The Forward recently reported that J Street, the dovish D.C.-based Israel lobby, will take over the “the Jewish community’s largest likeminded grassroots organization”:
The anticipated merger of Brit Tzedek V’Shalom with J Street will give the lobby its own national network of volunteers. It is but the latest in series of seemingly strategic acquisitions through which J Street — which calls for increased U.S. involvement in the Middle East peace process — is seeking to develop a multi-tiered operation mirroring that of the American Israel Public Affairs Committee, its much larger, mainstream rival.
According to unofficial accounts, J Street and Brit Tzedek V’Shalom are in advanced talks that are expected to lead to the latter’s absorption in J Street as the lobby’s field operation branch.
The move is yet another demonstration of how the 18-month old lobbying group has been changing the political landscape on the Jewish left and consolidating its power at a time when other groups are struggling to survive.
The new Obama administration has been open to including groups like J Street, Americans for Peace Now and the Israel Policy Forum, along with mainstream synagogue and communal groups, in its discussions with the Jewish community, as compared to the Bush administration, which preferred to parley with AIPAC and groups decidedly on the right of the political spectrum.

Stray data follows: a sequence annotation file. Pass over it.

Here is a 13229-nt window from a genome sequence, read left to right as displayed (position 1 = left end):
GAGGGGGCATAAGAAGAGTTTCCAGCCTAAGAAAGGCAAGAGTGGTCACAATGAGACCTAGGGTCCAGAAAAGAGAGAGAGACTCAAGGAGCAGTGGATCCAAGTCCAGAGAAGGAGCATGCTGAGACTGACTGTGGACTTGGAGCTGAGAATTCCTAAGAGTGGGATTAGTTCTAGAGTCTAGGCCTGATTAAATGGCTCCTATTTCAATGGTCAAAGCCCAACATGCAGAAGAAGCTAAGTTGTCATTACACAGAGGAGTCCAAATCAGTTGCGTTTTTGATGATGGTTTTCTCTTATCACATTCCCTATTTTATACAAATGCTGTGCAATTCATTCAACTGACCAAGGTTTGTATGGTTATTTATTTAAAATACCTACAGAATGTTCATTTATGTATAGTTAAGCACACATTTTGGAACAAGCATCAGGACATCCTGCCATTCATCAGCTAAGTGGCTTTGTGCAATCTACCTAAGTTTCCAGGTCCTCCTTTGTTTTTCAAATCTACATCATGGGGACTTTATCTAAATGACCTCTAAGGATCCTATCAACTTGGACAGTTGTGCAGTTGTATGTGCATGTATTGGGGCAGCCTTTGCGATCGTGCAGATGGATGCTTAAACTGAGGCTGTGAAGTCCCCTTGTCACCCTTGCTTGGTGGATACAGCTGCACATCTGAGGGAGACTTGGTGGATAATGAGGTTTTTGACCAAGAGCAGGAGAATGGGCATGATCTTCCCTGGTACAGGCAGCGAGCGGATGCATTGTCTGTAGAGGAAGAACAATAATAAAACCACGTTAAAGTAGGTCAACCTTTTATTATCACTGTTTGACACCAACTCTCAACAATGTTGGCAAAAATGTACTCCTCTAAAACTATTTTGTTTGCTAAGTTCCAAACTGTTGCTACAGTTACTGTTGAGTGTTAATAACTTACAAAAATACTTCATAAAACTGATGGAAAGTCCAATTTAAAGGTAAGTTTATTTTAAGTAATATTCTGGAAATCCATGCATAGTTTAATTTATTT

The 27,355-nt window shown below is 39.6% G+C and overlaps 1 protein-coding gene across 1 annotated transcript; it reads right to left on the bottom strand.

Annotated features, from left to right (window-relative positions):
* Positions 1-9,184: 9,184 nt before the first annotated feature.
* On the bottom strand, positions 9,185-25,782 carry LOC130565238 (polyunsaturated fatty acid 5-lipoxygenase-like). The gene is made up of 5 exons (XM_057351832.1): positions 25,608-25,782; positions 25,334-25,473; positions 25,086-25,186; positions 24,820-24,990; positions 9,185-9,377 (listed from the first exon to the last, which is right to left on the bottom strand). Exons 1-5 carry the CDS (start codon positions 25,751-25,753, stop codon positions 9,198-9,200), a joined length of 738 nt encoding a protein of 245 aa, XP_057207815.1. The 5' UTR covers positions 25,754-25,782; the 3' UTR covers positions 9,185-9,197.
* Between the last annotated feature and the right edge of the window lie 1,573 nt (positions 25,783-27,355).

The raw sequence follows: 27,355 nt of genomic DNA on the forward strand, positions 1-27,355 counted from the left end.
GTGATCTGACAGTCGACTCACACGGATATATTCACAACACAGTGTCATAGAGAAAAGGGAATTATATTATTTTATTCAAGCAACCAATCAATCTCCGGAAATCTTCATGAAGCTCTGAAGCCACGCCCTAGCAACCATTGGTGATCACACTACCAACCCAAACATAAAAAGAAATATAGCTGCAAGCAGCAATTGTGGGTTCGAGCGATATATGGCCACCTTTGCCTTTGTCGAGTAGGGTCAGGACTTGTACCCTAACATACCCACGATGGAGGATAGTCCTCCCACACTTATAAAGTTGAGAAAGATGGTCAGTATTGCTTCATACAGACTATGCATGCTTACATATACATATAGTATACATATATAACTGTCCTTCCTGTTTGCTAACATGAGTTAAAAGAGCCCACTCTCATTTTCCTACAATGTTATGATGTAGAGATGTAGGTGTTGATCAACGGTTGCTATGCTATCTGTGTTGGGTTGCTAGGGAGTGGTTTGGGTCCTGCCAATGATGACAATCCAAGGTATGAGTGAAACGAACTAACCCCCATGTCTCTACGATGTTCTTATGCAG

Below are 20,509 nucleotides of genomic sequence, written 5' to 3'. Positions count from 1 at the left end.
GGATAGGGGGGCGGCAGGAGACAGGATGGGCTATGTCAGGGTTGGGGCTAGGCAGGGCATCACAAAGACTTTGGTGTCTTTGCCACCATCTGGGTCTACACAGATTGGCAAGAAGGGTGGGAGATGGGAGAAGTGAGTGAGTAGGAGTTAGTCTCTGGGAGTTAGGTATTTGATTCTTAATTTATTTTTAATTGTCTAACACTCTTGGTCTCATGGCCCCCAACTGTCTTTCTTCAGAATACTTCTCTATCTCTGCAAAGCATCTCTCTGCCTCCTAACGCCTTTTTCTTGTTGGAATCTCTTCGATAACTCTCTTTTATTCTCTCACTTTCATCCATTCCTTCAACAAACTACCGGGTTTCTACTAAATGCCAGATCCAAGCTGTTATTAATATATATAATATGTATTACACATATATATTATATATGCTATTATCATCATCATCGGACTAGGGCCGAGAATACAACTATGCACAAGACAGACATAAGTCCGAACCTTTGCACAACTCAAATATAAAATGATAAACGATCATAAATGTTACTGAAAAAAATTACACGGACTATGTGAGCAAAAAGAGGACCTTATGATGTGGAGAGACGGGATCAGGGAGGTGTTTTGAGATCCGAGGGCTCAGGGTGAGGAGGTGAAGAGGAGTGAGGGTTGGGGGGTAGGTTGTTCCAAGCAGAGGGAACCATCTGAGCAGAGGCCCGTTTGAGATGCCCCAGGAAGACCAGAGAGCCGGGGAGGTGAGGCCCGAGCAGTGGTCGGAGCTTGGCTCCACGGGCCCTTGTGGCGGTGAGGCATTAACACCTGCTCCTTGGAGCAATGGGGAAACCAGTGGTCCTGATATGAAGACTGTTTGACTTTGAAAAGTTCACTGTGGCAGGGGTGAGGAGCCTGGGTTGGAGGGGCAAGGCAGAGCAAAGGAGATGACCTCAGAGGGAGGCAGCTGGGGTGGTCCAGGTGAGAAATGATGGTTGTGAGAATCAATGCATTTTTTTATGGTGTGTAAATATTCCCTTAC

Nathan Guttman, in his Forward story, points out that J Street, with a $3 million yearly budget and 22 employees, is “dwarfedÂ by AIPAC’s $70.6 million budget, of course.” Still, J Street is striding ahead; Americans for Peace Now, “a much older, well-established group,” brought in $2.25 million last year.
The Forward also mentioned that J Street took over the Union of Progressive Zionism, a small campus organization, last October.
While J Street is treating with Israel lobby groups on the left, Guttman points out thatÂ the new new kid on the Washington block also has set its sights on “mainstream Jewish activists who have, up to now, largely stirred clear of J Street due to its leftist image. J Street’s latest recruit, Hadar Susskind, is hoping to reach out to these activists and make them ‘look at it differently.’ Susskind comes to J Street after serving as vice president and Washington director of the mainstream Jewish Council for Public Affairs, the organized Jewish community’s umbrella group for advocacy on domestic issues.
“J Street couldn’t have found a more perfect person to guide our strategic work,” said J Street Executive Director JeremyÂ Ben”Ami, in a press release. “Hadar combines a deep commitment to Israel, a lifelongÂ commitment to Jewish values and significant experience in both the organized JewishÂ community and Washington politics.” — Mordecai Specktor